With Planet Earth II beating reality TV programmes to audiences – including those crucial, lucrative millennials – Emily Bright talks to natural history documentary producers and channels about how they’re attracting new audiences
The BBC’s seminal natural history documentary Planet Earth II beat The X Factor in the UK Christmas ratings stake last year, even among 16-34s, a clear sign that millennials, often maligned for short attention spans and superficial lifestyles, warm to blue-chip factual programming when it’s great TV. The doc series’ dramatic shooting style and state-of-the-art camerawork seemed to draw in new and younger audiences, and signalled a shift within the natural history programming sector.
A total of 12.26 million people viewed the first episode of the David Attenborough-fronted series, 40.9% of the TV viewing public, meaning it became the highest rating natural history documentary in 15 years. Its second episode, ‘Mountains’, was watched by 1.8 million 16-34-year-olds, compared to X Factor’s 1.4 million in the same week.
Anthony Geffen, CEO and creative director of Atlantic Productions and a regular collaborator with Attenborough, says the BBC Studios Natural History Unit series went above and beyond the standard factual television. “It’s a beautifully crafted series for a start, with the voice of Attenborough on top of it, music by Hans Zimmer, and amazing technology, but the point is it’s doing more.”
The influence of Attenborough, wildlife broadcasting’s most well-known talisman, played its part, as did new filming and storytelling techniques.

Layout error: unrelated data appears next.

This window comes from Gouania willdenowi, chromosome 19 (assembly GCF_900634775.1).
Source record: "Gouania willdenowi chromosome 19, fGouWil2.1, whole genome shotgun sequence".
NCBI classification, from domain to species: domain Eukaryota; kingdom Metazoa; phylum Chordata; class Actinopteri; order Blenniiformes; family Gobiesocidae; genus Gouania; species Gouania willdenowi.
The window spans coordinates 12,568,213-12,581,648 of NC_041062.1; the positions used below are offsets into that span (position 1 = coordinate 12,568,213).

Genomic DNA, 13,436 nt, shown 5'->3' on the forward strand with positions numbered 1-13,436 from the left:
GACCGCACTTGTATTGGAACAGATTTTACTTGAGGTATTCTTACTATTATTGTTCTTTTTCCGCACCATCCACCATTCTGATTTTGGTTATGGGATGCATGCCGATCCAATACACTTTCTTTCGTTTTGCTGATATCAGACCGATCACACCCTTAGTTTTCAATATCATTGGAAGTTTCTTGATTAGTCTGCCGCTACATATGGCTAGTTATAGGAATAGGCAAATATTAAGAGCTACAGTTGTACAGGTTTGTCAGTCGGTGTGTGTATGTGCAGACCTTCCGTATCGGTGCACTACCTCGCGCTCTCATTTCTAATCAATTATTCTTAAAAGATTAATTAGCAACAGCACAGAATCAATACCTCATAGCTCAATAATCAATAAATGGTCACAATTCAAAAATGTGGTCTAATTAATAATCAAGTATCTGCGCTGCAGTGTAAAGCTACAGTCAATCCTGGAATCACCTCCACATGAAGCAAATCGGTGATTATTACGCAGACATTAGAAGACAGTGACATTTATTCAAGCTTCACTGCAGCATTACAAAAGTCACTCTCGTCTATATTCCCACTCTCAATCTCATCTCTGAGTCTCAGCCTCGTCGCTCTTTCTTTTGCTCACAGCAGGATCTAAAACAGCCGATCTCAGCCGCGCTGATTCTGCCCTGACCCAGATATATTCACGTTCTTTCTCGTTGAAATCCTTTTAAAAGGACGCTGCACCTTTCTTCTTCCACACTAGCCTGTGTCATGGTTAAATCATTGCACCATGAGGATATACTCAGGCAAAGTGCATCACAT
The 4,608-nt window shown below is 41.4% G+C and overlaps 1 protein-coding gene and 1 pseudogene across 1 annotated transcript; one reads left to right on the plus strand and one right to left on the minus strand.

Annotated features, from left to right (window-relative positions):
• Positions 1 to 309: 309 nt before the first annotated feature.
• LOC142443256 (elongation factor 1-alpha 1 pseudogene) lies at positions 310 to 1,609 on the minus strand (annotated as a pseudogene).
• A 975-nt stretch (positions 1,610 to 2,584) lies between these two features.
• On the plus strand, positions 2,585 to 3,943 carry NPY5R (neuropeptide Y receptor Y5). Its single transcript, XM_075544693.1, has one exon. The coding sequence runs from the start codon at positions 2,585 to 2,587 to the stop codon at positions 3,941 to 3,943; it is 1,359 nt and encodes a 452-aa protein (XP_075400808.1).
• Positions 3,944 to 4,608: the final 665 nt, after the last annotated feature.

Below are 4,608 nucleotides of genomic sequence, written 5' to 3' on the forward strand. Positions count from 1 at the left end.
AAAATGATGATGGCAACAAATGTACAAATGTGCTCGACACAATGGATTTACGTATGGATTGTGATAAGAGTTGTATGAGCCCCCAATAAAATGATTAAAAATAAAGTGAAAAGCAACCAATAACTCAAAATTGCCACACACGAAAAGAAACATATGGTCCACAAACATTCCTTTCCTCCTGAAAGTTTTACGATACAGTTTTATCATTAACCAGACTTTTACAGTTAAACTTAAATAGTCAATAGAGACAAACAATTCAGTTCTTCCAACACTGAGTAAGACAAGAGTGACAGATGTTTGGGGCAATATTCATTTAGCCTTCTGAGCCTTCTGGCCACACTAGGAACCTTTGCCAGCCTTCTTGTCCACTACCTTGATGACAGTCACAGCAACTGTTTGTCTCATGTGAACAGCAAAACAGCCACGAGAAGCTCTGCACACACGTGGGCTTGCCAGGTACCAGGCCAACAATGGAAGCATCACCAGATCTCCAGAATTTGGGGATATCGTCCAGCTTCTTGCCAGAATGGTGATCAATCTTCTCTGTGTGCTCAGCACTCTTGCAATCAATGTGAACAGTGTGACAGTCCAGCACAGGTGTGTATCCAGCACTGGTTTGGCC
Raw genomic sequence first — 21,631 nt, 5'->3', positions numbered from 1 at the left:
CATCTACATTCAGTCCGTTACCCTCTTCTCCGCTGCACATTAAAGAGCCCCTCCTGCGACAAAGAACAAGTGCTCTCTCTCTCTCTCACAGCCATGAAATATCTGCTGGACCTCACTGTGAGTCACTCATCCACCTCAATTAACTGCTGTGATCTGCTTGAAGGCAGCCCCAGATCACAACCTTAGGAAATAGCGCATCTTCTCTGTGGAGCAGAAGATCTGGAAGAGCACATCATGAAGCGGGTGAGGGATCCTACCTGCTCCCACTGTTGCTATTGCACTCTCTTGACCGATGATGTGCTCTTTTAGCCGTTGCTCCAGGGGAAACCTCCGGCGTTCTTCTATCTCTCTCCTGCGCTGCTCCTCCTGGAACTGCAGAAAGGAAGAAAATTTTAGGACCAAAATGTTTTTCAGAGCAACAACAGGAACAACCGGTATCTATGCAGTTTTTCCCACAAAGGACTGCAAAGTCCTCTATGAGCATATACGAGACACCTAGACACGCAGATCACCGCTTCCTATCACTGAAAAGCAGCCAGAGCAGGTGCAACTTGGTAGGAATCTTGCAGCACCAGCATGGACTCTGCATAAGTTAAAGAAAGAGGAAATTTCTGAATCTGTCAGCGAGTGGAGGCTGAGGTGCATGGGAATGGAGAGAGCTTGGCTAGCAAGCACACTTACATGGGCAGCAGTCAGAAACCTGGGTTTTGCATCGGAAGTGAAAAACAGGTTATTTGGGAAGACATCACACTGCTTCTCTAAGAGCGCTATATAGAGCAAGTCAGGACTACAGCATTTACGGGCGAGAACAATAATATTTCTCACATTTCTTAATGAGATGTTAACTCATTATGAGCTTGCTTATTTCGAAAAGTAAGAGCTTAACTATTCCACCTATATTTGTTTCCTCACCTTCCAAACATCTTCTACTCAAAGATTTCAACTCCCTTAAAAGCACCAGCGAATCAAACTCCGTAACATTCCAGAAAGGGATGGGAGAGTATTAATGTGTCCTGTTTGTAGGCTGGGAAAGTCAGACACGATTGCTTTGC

Geffen says the entire genre is changing: “Now that the cameras and technology are going into the animal’s perspective is really significant.”
After working with Attenborough on eleven projects, Geffen knows there’s always drama in the natural world, and it’s a case of working out the narrative and capturing it. New technology allows filming crews to capture never-seen-before footage and create new scenarios.
Geffen suggests that engaging audiences on multiple platforms is central to attracting younger viewers. He cites the example of Atlantic’s Great Barrier Reef with David Attenborough, which was for UK broadcaster BBC One. “We worked flat out across some of the social media platforms and on virtual reality, which bounced back to create a richer experience and greater ratings,” he says.
Diversifying through new platforms has helped to engage a new generation of conservation enthusiasts. Atlantic’s 20-minute immersive VR experience of the Great Barrier Reef had a sell-out run at London’s Natural History Museum, with lots of positive feedback from millennials.
Geffen suspects that the VR experience, which was also shown in Australia, may even have had a minor impact on the Australian election, as citizens seemed to take the importance of the Great Barrier Reef into the voting booth. While only a small percentage dive on the reef, visitors flooded into 100-200 seat theatres ten times a day.
Geffen hopes to capitalise on the opportunity wth millennials with Atlantic’s Mission Galapagos (above) on BBC One, as part of a three-part series which will air in early 2017. It features presenter Liz Bonnin taking part in a scientific expedition, exploring what conservationists are doing in the field. Atlantic was keen to push technological boundaries with the project, and worked with manufacturers to find new and innovative ways to capture wildlife from a different perspective.
Another UK-based prodco, Icon Films of the natural history production enclave in Bristol, has also focused on pushing the boundaries of new technology in natural history.
Harry Marshall, creative director of Icon, says this is because blue-chip programming is evolving quickly, much like the animals it aims to capture – and some of these changes are altering the demographics.
“Natural history filmmaking needs to obey the most important principle of natural history,” he says. “We need to evolve; we need to adapt to survive. You can’t stay like you are, so evolution is the key to success.”